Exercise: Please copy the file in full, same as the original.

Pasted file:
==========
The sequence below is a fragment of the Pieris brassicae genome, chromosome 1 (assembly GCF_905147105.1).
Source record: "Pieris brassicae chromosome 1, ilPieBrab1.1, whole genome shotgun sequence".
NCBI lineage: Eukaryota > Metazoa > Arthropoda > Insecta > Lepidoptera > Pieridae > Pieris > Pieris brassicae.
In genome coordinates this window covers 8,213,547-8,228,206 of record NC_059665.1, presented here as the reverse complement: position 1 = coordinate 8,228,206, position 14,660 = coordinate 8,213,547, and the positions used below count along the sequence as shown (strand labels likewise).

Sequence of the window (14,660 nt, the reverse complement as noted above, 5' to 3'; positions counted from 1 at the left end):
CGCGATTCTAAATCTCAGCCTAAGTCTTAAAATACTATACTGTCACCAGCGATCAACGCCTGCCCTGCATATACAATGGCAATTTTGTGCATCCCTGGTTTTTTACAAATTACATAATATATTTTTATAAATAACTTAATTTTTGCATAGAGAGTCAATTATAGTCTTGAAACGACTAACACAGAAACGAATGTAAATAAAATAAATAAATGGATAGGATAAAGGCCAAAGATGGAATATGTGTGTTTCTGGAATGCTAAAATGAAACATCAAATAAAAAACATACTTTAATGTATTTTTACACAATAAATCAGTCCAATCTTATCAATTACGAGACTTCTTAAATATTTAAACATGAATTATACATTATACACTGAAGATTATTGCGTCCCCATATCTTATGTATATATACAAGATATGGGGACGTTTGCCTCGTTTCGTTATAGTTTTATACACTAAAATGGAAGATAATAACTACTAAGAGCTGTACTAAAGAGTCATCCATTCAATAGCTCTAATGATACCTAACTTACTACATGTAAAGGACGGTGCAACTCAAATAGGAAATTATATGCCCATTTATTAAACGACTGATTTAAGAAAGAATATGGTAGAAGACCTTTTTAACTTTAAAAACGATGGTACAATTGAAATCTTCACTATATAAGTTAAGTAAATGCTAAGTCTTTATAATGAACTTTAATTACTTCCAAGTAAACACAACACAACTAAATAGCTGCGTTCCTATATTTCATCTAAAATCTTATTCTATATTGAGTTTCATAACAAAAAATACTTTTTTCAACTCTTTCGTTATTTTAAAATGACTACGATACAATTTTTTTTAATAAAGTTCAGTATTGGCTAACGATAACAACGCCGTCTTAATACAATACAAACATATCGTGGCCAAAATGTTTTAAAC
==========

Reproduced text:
The sequence below is a fragment of the Pieris brassicae genome, chromosome 1 (assembly GCF_905147105.1).
Source record: "Pieris brassicae chromosome 1, ilPieBrab1.1, whole genome shotgun sequence".
NCBI lineage: Eukaryota > Metazoa > Arthropoda > Insecta > Lepidoptera > Pieridae > Pieris > Pieris brassicae.
In genome coordinates this window covers 8,213,547-8,228,206 of record NC_059665.1, presented here as the reverse complement: position 1 = coordinate 8,228,206, position 14,660 = coordinate 8,213,547, and the positions used below count along the sequence as shown (strand labels likewise).

Sequence of the window (14,660 nt, the reverse complement as noted above, 5' to 3'; positions counted from 1 at the left end):
CGCGATTCTAAATCTCAGCCTAAGTCTTAAAATACTATACTGTCACCAGCGATCAACGCCTGCCCTGCATATACAATGGCAATTTTGTGCATCCCTGGTTTTTTACAAATTACATAATATATTTTTATAAATAACTTAATTTTTGCATAGAGAGTCAATTATAGTCTTGAAACGACTAACACAGAAACGAATGTAAATAAAATAAATAAATGGATAGGATAAAGGCCAAAGATGGAATATGTGTGTTTCTGGAATGCTAAAATGAAACATCAAATAAAAAACATACTTTAATGTATTTTTACACAATAAATCAGTCCAATCTTATCAATTACGAGACTTCTTAAATATTTAAACATGAATTATACATTATACACTGAAGATTATTGCGTCCCCATATCTTATGTATATATACAAGATATGGGGACGTTTGCCTCGTTTCGTTATAGTTTTATACACTAAAATGGAAGATAATAACTACTAAGAGCTGTACTAAAGAGTCATCCATTCAATAGCTCTAATGATACCTAACTTACTACATGTAAAGGACGGTGCAACTCAAATAGGAAATTATATGCCCATTTATTAAACGACTGATTTAAGAAAGAATATGGTAGAAGACCTTTTTAACTTTAAAAACGATGGTACAATTGAAATCTTCACTATATAAGTTAAGTAAATGCTAAGTCTTTATAATGAACTTTAATTACTTCCAAGTAAACACAACACAACTAAATAGCTGCGTTCCTATATTTCATCTAAAATCTTATTCTATATTGAGTTTCATAACAAAAAATACTTTTTTCAACTCTTTCGTTATTTTAAAATGACTACGATACAATTTTTTTTAATAAAGTTCAGTATTGGCTAACGATAACAACGCCGTCTTAATACAATACAAACATATCGTGGCCAAAATGTTTTAAAC